A spokeswoman for the State Attorney's Office didn't respond to an email and phone call seeking comment.
Mr. Zimmerman is charged with second-degree murder in the fatal shooting of Trayvon Martin, 17, during a confrontation in a Central Florida gated community in February.
'Jihad Jane' faces life in plot to kill Muslim-offending artist
PHILADELPHIA — A Pennsylvania woman who called herself "Jihad Jane" and admitted she plotted to kill a Swedish artist who offended Muslims faces a life sentence in December.
Pennsburg resident Colleen LaRose has been in custody since she returned from Ireland to surrender to the FBI in 2009.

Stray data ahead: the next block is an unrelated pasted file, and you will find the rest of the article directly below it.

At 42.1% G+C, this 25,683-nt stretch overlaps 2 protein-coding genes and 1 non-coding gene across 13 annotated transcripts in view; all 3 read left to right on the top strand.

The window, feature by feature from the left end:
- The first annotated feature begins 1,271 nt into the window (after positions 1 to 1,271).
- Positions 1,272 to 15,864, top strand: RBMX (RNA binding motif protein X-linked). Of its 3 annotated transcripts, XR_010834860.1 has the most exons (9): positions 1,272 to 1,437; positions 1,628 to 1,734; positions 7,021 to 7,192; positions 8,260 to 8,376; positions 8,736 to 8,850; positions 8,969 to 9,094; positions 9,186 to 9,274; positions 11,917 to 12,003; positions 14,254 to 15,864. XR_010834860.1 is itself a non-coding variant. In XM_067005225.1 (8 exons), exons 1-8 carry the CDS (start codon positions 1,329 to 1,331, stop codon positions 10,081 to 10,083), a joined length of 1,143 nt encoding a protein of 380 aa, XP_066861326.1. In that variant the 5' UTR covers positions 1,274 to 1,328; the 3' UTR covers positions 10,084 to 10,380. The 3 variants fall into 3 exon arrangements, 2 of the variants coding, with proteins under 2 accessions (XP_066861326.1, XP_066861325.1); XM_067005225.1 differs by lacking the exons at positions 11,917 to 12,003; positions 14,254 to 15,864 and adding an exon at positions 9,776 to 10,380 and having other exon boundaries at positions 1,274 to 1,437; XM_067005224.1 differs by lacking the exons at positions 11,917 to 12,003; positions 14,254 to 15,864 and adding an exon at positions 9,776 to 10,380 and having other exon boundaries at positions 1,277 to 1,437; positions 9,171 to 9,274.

Her arrest was kept secret until several other people were rounded up months later. A Maryland teenager has been charged.
Court papers show LaRose, 48, called herself Jihad Jane in an online video and said she was "desperate" to help Muslims.
LaRose pleaded guilty to conspiracy to murder a foreign target and support terrorists and lying to the FBI. The murder plot wasn't carried out.
Prosecutors said Monday that LaRose's sentencing has been scheduled for Dec. 19 in Philadelphia.
Former Kansas soldier gets 10 months for sham marriage
WICHITA — A former Kansas soldier will spend 10 months in federal prison for entering into a sham marriage so he could get additional military benefits and his Jamaican bride could become a legal immigrant, a federal judge ruled Monday.